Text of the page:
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18 September 2008
On July 31 2008 the Ministry of Justice published its proposal for an amendment to the Arbitration Act which aims to strengthen consumer protection. Consumer protection was the driving force behind a recent amendment to the Civil Code, which had an impact on arbitration by prohibiting arbitration clauses that oblige consumers to settle all disputes exclusively through arbitration proceedings and thereby deprive them of the option of seeking a court decision on the case’s merits.
The amendment to the Arbitration Act envisages the following key changes:
Under the wording of the Arbitration Act, an award is deemed delivered if it is personally served on a party or sent to its permanent residence address (ie, its registered office or place of undertaking). The amendment proposes that a personal delivery be mandatory for arbitral awards. Although this proposal is motivated by consumer protection, in order to uphold the equality of arms principle, the other non-consumer party to the arbitration proceedings would also be subject to the same delivery regime.
This is a new and peculiar element to Slovak procedural law. Even in regular court proceedings, if a court decision cannot be repeatedly delivered in person to a party (at its permanent residence, registered office or workplace), it is deposited at a post office and a notice of deposition is delivered to the party’s mailbox. In other words, if the obliged party is uncooperative and refuses to accept the delivery, there are legal ways to deem the court decision delivered. Since arbitration proceedings are supposed to ensure faster dispute resolution and enforcement of awards, it should go without saying that this latter method should apply.
If the amendment is passed, these changes will have two negative consequences. First, suppliers will be discouraged from settling disputes with consumers by means of arbitration proceedings, due to the risk of an uncooperative consumer refusing to accept delivery of an arbitral award and thereby preventing its enforcement and enforceability. In addition, it will be more difficult to enforce consumer claims as suppliers may also adopt an uncooperative approach. In these circumstances, the proposed wording of the amendment would go against its purported goal.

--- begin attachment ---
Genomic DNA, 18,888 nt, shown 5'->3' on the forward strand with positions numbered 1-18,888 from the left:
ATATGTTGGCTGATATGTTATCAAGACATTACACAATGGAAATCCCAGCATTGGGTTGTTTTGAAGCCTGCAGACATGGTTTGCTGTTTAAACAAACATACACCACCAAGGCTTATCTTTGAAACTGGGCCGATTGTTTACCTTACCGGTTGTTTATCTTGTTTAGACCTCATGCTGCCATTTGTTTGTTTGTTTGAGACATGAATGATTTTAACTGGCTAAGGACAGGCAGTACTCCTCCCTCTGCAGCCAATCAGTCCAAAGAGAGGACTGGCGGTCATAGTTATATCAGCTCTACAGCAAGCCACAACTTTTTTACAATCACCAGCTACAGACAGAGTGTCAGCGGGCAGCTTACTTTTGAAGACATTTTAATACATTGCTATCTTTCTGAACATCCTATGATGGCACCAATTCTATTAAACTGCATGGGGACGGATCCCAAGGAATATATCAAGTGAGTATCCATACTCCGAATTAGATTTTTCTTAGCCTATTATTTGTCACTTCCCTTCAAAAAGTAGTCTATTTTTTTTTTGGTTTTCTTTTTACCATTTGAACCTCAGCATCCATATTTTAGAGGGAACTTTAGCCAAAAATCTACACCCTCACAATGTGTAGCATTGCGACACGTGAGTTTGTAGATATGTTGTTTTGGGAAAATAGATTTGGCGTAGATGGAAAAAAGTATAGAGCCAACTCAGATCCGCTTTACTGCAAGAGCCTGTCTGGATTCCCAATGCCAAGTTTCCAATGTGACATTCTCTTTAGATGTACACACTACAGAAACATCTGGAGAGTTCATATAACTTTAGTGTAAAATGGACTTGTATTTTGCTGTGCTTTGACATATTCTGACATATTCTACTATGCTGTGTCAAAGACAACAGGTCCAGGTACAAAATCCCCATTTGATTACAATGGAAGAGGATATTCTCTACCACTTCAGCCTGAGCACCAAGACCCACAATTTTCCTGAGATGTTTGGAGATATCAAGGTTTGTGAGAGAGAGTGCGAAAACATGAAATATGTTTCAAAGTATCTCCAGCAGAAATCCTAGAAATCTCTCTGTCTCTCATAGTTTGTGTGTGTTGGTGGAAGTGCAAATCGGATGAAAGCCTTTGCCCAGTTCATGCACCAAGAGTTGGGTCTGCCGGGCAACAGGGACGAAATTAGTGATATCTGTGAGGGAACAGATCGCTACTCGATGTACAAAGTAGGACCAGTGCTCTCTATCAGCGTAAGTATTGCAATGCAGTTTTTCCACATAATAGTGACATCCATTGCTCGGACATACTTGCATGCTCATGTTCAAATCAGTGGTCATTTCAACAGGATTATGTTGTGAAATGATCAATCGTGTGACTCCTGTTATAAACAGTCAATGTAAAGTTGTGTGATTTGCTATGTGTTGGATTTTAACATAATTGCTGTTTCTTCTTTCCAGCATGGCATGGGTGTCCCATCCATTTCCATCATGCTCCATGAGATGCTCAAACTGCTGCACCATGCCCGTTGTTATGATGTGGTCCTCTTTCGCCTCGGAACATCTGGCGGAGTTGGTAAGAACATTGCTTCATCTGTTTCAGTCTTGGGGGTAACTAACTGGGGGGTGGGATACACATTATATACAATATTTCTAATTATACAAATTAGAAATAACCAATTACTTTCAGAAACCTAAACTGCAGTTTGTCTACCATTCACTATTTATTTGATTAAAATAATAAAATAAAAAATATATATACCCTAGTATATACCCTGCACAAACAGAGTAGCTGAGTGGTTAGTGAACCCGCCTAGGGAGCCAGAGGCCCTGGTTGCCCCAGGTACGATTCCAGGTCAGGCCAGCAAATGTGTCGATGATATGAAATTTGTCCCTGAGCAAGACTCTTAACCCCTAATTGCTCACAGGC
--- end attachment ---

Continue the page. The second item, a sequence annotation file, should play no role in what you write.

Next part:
Redundant consumer protection provisions
The existing wording of the act lays down the arbitration tribunal’s obligation to decide on disputes brought before it in accordance with the laws and regulations of the Slovak Republic. This broad wording undoubtedly includes legal provisions designed to protect consumers (eg, the Civil Code and the Consumer Protection Act). Therefore, specific provisions stating that “the arbitration tribunal must take into consideration provisions aimed at consumer protection” and "the arbitration tribunal may not in its award request the performance of a consumer contract that breaches generally binding laws and regulations” are duplicates and therefore redundant.
Judicial review of arbitral awards
Under the wording of the act, a party to arbitration proceedings may seek annulment of the arbitral award before a court only on the grounds of breach of statutorily listed procedural rules. The amendment extends such grounds to include breaches of consumer protection provisions in the course of deciding on the award. This implies that the court must review not only whether the procedural rules of arbitration were compliant with the law, but also whether, in deciding the merits of the case, the arbitral tribunal had correctly applied rules concerning consumer protection. By reviewing the merits of the arbitral award, the court becomes another instance in the dispute settlement procedure. This contradicts the basic tenet of arbitration proceedings as single-instance proceedings, the decisions of which are subject to court review only with respect to procedural rules.
In an explanatory memorandum to the amendment the Ministry of Justice claims that the changes envisaged by the amendment are necessary to bring the Slovak Republic into line with EU legislation on consumer protection. Nevertheless, the existing broad provisions guarantee sufficient protection for consumers. It is claimed that the amendment will not discourage the use of arbitration; however, undermining two of the fundamental principles of arbitration proceedings (ie, speedy enforcement and limiting court review to procedural aspects) is likely to inhibit the wider use of arbitration in cases where one of the parties is a consumer.
For further information on this topic please contact Martin Magal or Ivan Kisely at Allen & Overy Bratislava sro by telephone (+421 2 5920 2400) or by fax (+421 2 5920 2424) or by email (firstname.lastname@example.org or email@example.com).
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